"We wanted to make a beer game," says Michael Austin, creative director and co-founder of Hidden Path Entertainment. "That's a game you can play with one hand while holding a beer."
Though Austin and his fellow veterans at Hidden Path had previously worked on several games, Defense Grid: The Awakening was their first self-published title. They released it in 2008, when the tower defense genre was still mostly mods for games like Warcraft 3 and a few smartphone and browser games. Austin saw a fellow employee playing Desktop Tower Defense, and became inspired. "I wanted to make a AAA tower defense game, since the genre had only been in mods and flash games so far. I wanted to make Defense Grid because that's a game I wanted to play."
QWOP was the very last "computer lab game" I ever played: those itty-bitty projects that were loadable in a browser or easily shared over thumb drives. The hours my high school teachers set aside for citing academic papers and practicing our typing were instead dominated by Line Rider, Soldat, and dozens of others just like them.
The key to a good computer lab game was simplicity. You never knew when a librarian would notice you wasting precious public school pixels, so they were mostly the kind of games to make you feel accomplished in 30 seconds or less. But nobody feels accomplished after 30 seconds of QWOP.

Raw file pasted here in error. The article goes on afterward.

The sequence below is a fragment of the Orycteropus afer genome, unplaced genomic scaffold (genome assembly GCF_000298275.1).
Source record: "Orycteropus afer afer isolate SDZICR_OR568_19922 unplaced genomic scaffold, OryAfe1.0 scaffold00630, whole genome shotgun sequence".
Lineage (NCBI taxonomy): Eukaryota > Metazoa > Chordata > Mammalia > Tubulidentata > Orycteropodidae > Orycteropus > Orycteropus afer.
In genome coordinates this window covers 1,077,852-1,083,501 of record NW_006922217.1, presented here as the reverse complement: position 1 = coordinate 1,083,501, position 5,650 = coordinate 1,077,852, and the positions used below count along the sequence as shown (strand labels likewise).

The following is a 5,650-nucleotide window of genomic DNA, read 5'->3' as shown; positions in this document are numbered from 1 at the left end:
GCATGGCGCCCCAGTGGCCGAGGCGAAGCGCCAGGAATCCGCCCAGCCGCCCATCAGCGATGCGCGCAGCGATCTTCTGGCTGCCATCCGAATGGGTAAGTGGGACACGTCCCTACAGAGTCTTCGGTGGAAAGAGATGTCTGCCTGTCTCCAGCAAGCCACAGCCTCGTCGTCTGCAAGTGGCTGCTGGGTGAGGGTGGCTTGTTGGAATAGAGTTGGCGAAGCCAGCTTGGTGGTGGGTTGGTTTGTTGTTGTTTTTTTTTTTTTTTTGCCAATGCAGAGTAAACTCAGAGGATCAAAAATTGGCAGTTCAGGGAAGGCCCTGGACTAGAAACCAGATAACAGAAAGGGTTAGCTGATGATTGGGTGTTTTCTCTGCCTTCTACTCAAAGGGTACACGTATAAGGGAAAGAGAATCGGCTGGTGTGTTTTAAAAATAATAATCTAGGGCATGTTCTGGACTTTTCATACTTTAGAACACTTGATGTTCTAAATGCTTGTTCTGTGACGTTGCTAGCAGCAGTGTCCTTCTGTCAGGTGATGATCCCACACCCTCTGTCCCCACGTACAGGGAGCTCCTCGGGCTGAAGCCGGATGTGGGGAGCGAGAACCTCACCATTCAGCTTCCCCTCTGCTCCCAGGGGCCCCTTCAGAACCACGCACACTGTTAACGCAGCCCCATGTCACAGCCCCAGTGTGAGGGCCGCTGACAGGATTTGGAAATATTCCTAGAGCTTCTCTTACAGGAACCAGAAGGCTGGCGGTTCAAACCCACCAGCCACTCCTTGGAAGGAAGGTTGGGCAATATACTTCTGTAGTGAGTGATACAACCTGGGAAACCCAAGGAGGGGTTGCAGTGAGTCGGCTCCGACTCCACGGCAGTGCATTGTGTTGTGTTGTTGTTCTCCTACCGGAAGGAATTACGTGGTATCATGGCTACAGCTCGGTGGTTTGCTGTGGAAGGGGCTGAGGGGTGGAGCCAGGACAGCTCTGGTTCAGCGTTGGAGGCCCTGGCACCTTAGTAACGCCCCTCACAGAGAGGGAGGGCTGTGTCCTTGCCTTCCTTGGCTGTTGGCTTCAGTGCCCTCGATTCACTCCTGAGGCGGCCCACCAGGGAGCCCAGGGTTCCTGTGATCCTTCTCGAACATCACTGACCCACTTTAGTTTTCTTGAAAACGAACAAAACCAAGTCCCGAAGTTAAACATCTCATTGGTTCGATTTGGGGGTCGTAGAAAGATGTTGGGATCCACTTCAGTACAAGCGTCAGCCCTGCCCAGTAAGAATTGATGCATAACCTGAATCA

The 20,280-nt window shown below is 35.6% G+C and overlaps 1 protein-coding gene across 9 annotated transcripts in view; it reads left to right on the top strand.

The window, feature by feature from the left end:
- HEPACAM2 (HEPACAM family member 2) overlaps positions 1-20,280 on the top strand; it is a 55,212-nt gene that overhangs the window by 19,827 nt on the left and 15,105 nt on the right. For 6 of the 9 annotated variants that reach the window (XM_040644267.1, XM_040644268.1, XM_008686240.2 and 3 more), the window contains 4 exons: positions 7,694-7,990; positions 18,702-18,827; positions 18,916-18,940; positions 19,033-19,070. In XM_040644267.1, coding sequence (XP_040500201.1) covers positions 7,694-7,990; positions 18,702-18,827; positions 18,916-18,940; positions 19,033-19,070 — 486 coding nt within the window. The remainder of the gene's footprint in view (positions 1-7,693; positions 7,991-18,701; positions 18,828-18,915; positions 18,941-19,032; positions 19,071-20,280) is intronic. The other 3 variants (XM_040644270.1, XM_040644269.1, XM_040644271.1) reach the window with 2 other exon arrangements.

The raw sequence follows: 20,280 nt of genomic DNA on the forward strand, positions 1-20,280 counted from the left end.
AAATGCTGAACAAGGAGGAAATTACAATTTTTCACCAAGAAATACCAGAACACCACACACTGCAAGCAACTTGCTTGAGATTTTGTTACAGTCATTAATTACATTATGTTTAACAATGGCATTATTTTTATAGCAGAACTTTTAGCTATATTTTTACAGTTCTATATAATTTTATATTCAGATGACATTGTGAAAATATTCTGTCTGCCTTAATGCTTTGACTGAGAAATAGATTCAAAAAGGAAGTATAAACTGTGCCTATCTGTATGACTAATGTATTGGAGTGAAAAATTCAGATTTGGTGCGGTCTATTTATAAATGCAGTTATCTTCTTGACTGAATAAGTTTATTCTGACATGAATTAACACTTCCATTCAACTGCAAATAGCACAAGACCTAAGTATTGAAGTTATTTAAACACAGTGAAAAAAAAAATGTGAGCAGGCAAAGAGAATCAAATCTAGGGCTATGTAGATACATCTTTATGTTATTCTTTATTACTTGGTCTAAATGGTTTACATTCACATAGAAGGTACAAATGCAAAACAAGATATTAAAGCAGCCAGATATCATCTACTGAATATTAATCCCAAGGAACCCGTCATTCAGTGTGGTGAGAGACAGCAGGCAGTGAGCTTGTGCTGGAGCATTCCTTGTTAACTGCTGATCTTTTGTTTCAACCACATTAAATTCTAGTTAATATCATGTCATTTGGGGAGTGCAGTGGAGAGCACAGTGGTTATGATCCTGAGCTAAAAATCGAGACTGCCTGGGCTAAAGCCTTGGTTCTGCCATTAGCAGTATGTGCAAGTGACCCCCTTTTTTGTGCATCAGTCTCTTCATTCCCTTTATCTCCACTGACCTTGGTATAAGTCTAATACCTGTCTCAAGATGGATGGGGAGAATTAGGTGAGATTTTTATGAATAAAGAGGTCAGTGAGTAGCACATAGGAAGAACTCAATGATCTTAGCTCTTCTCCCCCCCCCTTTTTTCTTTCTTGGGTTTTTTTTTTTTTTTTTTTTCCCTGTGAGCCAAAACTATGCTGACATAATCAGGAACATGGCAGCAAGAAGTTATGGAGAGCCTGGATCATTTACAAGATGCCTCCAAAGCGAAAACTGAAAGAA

It is a truth universally acknowledged that Heroes of Might and Magic 3 is not only one of the best PC strategy games ever made, but one of the best games period, perfectly capturing the magic of building castles and battling fantasy armies. Unfortunately 3DO filed for bankruptcy soon after producing the disappointing fourth entry in the series in the early 2000s, taking New World Computing, the developers of Might and Magic, with them. Ubisoft swooped in to take over, and would then go on to produce increasingly mediocre sequels.
But fortunately for us, in 2008 King's Bounty: The Legend came from Russia, with love.
It's the 1920s and you're the boss of a gang of 'mystery teens', the kind of misfits and troublemakers who unravel the problems of small towns in Scooby-Doo and John Allison comics. You're the band of meddling kids who reveal the dark secrets of the local adults and set the world to rights again. And you're all girls.
That's the uncommon setup for 2008's board game-inspired RPG Dangerous High School Girls in Trouble. "I wanted to explore how feminism has evolved since the 1920s," says designer Keith Nemitz. "I grew up in the '70s, and connected with its women's movement. I hoped, by contrasting those two eras, modern feminists might appreciate how much their approaches and perspectives have advanced. Also, I have a great love of the ballsy women stars of early Hollywood, Marlene Dietrich to Myrna Loy and so many in between. They absolutely informed the PCs' personalities."
"I took some fencing lessons, but I’m not an athletic guy," says Armağan Yavuz, founder and CEO of TaleWorlds. "I was just more interested in the idea of fencing." A fascination with melee combat—how it feels, how it works, how it plays—drove the development of Mount and Blade, the game developed by Yavuz and his wife, İpek Yavuz, and released in 2008.
"My initial idea was to get the swordfighting element right," Yavuz says from his home in Ankara, Turkey. "I tried to make the combat part of the game more involved and more interesting. If all you had to do was clicking, there wasn't enough to keep a hardcore gamer interested… I wanted a mechanic that gave you more decisions and relied on reflexes and combined elements like horse riding and blocking… You really had to hit a good sweet spot to be intuitive, immersive, and easy to grasp, but complicated enough that you don’t get bored with it after a few hours."